In his writings, he deals with the concept of just actions on the part of government officials and defines just actions as actions undertaken for the good of the majority. In dealing with the concept of governmental freedom and boundaries, he conceived of the concept of utilitarianism whereby the actions are men are judge based on their ability to bring good to the vast majority. In his conception of freedom, he viewed men as dynamic beings-beings capable of making autonomous decisions and assessing whether those decisions will benefit the vast majority. He embodied the notion that in benefiting the majority, a minority might be harmed. He expressed the notion that the harm brought to the minority is simply a casualty of undertaking the correct action.
Simone de Beauvoir however expresses a diametrically opposing point of view on freedom. In "The Ethics of Ambiguity" she exhibits the viewpoint that of freedom as an absolute entity-one that should not be bounded. She is the embodiment of the existentialist philosophy which dictates that humans are totally free to make choices and are to be held responsible for the resultant of those choices. Essentially she does not see freedom as one which should be bounded by the constraints of laws and governance of a society. It should be bounded only by the decision of the individual who has to live with the consequences of his/her actions. She purports a duality of freedom wherein there is natural freedom and moral or ethical freedom. Natural freedom according to Ms. de Beauvoir is innate and a quality each of us possess. She describes it as the notion that we are free in that we can spontaneously cast ourselves into the world. Moral or ethical freedom, however, is the ultimate freedom one can have and should strive for. It is the ability to will oneself free and to change from a mere existence to a moral one-one in which we act in the manner we see fit and face the consequences of those actions.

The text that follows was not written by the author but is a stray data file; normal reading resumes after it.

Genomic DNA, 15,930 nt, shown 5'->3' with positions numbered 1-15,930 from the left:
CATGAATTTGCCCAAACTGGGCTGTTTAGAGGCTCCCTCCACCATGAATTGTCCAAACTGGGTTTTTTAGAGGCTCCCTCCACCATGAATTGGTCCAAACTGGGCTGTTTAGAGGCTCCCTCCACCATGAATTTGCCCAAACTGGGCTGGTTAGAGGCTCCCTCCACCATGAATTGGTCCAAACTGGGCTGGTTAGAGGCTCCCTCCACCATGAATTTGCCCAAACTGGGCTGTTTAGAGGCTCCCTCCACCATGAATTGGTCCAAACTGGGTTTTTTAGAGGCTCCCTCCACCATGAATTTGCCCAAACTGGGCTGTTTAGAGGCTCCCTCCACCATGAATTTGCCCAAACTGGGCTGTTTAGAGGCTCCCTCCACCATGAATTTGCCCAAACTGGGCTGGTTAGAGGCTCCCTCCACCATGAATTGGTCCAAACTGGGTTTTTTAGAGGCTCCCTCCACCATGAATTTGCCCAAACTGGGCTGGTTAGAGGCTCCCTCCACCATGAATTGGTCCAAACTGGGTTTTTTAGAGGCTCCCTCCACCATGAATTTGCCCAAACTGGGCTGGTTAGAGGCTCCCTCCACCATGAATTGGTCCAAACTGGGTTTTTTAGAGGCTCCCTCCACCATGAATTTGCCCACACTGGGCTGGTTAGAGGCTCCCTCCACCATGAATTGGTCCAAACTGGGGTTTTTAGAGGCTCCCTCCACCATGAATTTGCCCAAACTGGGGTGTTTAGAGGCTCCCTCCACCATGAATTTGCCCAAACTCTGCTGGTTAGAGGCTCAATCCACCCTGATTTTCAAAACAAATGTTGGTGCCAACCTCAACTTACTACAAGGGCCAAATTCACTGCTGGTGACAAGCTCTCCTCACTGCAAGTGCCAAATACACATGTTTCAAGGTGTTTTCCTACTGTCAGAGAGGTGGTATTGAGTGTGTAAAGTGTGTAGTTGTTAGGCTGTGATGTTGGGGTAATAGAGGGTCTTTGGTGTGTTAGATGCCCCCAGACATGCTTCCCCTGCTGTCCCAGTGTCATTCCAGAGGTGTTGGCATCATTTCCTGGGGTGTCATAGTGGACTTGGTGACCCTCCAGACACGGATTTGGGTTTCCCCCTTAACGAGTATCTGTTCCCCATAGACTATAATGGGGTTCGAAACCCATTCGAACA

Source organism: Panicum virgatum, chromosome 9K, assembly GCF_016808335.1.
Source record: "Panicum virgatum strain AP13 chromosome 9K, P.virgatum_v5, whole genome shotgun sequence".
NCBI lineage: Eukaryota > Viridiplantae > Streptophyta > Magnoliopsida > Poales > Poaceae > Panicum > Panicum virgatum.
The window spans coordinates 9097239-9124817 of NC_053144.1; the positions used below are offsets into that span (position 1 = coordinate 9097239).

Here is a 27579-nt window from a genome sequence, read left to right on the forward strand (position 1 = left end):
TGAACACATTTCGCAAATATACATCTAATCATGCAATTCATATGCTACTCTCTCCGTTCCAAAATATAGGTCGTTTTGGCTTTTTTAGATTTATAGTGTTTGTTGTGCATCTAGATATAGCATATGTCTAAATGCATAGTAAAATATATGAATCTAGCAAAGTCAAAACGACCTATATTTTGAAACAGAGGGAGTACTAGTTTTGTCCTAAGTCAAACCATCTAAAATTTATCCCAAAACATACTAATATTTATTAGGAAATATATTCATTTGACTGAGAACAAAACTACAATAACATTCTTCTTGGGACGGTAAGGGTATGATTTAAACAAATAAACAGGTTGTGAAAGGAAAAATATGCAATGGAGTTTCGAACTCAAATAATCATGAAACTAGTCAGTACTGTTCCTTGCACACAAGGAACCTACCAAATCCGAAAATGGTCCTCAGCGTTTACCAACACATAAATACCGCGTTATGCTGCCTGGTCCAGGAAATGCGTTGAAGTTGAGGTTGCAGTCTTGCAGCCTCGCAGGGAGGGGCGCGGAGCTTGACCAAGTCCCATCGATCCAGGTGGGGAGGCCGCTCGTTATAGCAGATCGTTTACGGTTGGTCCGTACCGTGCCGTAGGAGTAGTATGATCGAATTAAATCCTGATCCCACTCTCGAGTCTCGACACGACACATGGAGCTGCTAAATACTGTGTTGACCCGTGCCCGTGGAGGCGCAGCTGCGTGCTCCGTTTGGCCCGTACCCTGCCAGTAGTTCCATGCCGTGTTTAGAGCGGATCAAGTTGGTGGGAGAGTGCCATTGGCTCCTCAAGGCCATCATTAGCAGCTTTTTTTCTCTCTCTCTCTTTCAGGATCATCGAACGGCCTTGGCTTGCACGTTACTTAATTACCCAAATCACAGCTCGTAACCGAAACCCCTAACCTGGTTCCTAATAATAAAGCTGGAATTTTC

Mohandas "Mahatma" Gandhi presents a more concise picture of freedom in that he discusses political freedom and the concepts of sovereignty of a nation. In his examination he arrives at the precept that the concept of liberty is one that is prevalent in each and every society-one that is very much innate in nature. At the heart of philosophy is the notion that freedom is the driving force of all progress and in order to achieve true freedom, one must do so by nonviolent means. He feels that the act of violence serves to subjugate an individual or group of individuals to the very same loss of freedom you are fighting against. His views of freedom embodies the notion that freedom is an absolute entity-one that can not be partially attained. Freedom entails the ability to fully express one's personality and desires to do as one wishes. In his conception of freedom he inevitably examines the role of morality and is adamant about the fact that involuntary (actions not undertaken by free will) can not be seen as moral actions in that there is no thought and contemplation of consequences involved.
Mill, de Beauvoir and Gandhi all exhibit an indelible link between freedom and morality in their writings. The concept of morality has stringent human rights implications in that moral actions are actions undertaking utilizing the theoretical framework of right and wrong.